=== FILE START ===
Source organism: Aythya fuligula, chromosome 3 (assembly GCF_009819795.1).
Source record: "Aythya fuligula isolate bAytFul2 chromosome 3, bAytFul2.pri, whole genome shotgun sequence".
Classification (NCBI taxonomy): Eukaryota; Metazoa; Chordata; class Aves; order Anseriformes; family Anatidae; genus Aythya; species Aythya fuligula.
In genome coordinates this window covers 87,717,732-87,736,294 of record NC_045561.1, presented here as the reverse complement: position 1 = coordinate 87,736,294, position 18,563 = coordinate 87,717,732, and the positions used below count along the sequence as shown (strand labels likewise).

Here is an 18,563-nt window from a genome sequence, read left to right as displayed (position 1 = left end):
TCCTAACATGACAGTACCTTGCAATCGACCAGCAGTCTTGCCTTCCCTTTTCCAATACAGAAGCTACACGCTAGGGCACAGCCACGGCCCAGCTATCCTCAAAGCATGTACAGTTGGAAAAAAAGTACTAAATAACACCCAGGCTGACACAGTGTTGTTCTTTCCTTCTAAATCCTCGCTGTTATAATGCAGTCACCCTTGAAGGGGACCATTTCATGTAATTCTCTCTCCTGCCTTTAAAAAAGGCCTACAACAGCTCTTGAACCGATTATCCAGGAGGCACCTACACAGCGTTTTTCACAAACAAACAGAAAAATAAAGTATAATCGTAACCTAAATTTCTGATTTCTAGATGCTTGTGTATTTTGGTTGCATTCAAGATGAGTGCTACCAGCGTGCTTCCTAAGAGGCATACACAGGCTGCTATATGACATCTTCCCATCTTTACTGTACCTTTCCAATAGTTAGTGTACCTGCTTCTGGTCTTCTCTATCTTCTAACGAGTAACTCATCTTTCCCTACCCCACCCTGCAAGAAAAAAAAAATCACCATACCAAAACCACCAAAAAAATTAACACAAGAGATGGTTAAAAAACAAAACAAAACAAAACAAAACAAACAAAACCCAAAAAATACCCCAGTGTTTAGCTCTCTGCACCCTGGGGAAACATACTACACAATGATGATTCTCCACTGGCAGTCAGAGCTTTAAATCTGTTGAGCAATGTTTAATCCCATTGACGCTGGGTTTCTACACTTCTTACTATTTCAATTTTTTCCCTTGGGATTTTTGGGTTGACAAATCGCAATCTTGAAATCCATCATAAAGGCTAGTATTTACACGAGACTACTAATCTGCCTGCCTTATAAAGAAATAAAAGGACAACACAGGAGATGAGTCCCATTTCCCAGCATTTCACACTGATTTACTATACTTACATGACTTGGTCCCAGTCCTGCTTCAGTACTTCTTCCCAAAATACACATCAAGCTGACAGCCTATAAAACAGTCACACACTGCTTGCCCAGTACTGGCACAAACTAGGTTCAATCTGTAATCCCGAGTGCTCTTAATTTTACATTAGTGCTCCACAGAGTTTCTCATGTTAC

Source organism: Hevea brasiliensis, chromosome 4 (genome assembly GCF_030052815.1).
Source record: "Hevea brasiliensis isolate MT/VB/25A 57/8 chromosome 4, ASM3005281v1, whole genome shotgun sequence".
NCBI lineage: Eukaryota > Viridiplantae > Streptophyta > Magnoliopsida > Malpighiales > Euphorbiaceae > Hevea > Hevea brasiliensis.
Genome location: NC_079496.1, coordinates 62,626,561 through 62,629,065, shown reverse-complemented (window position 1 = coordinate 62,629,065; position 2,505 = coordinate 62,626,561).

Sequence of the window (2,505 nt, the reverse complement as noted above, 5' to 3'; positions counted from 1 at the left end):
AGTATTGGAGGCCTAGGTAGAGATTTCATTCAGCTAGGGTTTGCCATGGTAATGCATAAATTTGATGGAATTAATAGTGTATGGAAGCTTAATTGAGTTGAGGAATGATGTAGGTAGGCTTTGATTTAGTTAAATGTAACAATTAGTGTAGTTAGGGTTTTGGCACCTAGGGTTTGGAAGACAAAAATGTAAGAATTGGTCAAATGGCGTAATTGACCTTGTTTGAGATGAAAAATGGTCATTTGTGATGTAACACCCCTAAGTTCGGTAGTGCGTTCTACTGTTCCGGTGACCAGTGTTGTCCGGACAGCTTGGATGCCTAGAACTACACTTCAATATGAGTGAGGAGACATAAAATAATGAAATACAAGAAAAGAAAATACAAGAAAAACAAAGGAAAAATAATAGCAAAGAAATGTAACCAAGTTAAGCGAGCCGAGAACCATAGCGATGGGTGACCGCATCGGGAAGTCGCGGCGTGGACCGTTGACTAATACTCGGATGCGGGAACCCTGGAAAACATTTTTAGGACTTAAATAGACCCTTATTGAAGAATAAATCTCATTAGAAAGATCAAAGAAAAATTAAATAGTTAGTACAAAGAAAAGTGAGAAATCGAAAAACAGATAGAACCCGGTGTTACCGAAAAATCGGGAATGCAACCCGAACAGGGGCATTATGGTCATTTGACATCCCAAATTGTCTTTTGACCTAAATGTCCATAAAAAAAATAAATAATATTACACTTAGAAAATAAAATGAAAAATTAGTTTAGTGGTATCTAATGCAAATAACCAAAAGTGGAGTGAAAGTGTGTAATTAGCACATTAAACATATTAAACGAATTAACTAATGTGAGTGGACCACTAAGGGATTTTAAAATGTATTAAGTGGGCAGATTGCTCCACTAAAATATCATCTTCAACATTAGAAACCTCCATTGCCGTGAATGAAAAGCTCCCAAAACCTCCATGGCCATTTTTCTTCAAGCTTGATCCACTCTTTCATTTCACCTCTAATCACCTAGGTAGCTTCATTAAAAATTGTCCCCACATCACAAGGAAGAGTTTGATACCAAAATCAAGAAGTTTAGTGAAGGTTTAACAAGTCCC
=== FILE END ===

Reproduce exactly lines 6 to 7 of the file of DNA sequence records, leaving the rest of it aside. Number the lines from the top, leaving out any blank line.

TCCTAACATGACAGTACCTTGCAATCGACCAGCAGTCTTGCCTTCCCTTTTCCAATACAGAAGCTACACGCTAGGGCACAGCCACGGCCCAGCTATCCTCAAAGCATGTACAGTTGGAAAAAAAGTACTAAATAACACCCAGGCTGACACAGTGTTGTTCTTTCCTTCTAAATCCTCGCTGTTATAATGCAGTCACCCTTGAAGGGGACCATTTCATGTAATTCTCTCTCCTGCCTTTAAAAAAGGCCTACAACAGCTCTTGAACCGATTATCCAGGAGGCACCTACACAGCGTTTTTCACAAACAAACAGAAAAATAAAGTATAATCGTAACCTAAATTTCTGATTTCTAGATGCTTGTGTATTTTGGTTGCATTCAAGATGAGTGCTACCAGCGTGCTTCCTAAGAGGCATACACAGGCTGCTATATGACATCTTCCCATCTTTACTGTACCTTTCCAATAGTTAGTGTACCTGCTTCTGGTCTTCTCTATCTTCTAACGAGTAACTCATCTTTCCCTACCCCACCCTGCAAGAAAAAAAAAATCACCATACCAAAACCACCAAAAAAATTAACACAAGAGATGGTTAAAAAACAAAACAAAACAAAACAAAACAAACAAAACCCAAAAAATACCCCAGTGTTTAGCTCTCTGCACCCTGGGGAAACATACTACACAATGATGATTCTCCACTGGCAGTCAGAGCTTTAAATCTGTTGAGCAATGTTTAATCCCATTGACGCTGGGTTTCTACACTTCTTACTATTTCAATTTTTTCCCTTGGGATTTTTGGGTTGACAAATCGCAATCTTGAAATCCATCATAAAGGCTAGTATTTACACGAGACTACTAATCTGCCTGCCTTATAAAGAAATAAAAGGACAACACAGGAGATGAGTCCCATTTCCCAGCATTTCACACTGATTTACTATACTTACATGACTTGGTCCCAGTCCTGCTTCAGTACTTCTTCCCAAAATACACATCAAGCTGACAGCCTATAAAACAGTCACACACTGCTTGCCCAGTACTGGCACAAACTAGGTTCAATCTGTAATCCCGAGTGCTCTTAATTTTACATTAGTGCTCCACAGAGTTTCTCATGTTAC

Source organism: Hevea brasiliensis, chromosome 4 (genome assembly GCF_030052815.1).